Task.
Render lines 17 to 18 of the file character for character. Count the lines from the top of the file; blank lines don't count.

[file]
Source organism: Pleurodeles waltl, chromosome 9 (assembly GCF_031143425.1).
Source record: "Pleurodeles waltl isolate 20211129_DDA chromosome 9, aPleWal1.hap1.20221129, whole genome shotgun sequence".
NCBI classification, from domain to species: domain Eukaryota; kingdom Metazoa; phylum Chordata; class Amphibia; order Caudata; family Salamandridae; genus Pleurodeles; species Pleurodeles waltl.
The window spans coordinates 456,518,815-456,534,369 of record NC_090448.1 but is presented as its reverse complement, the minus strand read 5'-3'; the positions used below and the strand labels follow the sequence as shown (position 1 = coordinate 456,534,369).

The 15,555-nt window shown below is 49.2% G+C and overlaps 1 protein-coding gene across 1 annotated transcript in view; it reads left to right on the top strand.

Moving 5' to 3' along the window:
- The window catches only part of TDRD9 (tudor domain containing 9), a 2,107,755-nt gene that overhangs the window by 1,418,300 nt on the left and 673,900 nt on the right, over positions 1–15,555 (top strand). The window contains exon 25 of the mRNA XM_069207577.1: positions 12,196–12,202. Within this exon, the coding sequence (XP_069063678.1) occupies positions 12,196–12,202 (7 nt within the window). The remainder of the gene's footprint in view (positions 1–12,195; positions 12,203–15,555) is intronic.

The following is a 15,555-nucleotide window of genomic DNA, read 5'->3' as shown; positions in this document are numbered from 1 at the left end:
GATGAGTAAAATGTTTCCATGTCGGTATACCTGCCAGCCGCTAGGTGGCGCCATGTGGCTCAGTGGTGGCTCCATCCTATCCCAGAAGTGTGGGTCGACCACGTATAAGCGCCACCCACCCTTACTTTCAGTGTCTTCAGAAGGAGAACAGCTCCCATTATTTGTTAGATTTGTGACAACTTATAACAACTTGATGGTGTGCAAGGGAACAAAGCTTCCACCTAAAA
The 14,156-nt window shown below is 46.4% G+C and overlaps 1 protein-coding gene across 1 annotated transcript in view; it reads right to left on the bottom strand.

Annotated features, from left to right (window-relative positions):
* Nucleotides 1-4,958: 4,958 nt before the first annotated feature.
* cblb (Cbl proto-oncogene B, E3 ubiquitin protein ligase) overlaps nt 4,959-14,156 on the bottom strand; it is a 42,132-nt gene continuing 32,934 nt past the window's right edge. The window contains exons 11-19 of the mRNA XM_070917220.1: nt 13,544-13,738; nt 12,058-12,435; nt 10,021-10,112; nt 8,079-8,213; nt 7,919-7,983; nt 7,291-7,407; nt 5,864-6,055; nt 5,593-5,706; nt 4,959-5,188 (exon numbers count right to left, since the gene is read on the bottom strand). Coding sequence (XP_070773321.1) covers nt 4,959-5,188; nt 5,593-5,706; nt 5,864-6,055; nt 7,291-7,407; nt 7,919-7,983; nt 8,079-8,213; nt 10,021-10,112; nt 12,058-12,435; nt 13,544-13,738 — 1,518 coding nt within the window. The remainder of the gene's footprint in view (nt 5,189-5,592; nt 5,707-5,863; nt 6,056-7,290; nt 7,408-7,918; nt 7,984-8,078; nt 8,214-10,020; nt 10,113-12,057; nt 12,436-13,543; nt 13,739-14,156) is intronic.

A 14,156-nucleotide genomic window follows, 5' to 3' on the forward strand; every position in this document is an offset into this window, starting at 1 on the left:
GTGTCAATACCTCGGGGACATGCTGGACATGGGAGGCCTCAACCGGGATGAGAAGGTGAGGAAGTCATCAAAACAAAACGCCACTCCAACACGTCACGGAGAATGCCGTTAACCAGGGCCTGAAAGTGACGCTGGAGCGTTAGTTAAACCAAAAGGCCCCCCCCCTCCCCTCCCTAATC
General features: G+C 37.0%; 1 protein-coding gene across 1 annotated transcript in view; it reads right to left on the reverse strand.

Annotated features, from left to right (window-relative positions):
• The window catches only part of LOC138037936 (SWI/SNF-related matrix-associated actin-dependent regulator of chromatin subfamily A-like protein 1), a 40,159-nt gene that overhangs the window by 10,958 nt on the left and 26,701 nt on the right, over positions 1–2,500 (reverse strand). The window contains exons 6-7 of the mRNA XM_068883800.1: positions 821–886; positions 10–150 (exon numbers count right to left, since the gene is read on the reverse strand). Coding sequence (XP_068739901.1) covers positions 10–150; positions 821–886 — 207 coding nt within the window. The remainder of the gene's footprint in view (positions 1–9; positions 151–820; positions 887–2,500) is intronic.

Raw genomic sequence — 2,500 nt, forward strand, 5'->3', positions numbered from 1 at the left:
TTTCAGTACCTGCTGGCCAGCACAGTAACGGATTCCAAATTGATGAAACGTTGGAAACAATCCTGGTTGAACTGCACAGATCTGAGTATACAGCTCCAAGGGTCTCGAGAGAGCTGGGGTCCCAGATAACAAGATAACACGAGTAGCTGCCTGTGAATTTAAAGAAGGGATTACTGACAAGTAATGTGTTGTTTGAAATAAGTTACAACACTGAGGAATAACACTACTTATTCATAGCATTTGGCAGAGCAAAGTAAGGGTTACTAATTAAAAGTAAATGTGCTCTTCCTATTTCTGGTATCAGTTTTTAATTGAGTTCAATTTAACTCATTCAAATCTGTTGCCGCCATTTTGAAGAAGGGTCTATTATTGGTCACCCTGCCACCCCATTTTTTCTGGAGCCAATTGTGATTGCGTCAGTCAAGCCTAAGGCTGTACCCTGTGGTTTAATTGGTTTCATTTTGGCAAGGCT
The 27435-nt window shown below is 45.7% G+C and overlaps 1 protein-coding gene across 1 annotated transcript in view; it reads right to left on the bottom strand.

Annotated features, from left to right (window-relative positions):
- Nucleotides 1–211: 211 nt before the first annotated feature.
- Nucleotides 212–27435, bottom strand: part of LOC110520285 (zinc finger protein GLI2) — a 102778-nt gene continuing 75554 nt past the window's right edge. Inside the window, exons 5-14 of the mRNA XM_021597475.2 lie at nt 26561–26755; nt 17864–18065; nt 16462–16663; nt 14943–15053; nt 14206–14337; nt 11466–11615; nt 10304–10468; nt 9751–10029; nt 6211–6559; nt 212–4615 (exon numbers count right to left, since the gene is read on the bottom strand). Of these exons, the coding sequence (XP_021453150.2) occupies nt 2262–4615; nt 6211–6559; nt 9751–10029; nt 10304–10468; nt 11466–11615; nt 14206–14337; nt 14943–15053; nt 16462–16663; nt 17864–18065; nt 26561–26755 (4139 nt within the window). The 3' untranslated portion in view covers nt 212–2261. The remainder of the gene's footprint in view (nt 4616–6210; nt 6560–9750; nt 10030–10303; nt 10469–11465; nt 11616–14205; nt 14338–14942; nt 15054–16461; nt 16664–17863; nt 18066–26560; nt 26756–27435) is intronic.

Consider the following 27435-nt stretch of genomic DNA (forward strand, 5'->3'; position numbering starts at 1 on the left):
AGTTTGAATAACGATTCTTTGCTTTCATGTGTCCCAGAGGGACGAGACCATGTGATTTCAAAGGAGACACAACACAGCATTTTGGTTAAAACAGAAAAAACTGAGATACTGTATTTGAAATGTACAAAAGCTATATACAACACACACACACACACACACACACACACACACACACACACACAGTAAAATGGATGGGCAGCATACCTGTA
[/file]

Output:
Annotated features, from left to right (window-relative positions):
• The window catches only part of LOC138037936 (SWI/SNF-related matrix-associated actin-dependent regulator of chromatin subfamily A-like protein 1), a 40,159-nt gene that overhangs the window by 10,958 nt on the left and 26,701 nt on the right, over positions 1–2,500 (reverse strand). The window contains exons 6-7 of the mRNA XM_068883800.1: positions 821–886; positions 10–150 (exon numbers count right to left, since the gene is read on the reverse strand). Coding sequence (XP_068739901.1) covers positions 10–150; positions 821–886 — 207 coding nt within the window. The remainder of the gene's footprint in view (positions 1–9; positions 151–820; positions 887–2,500) is intronic.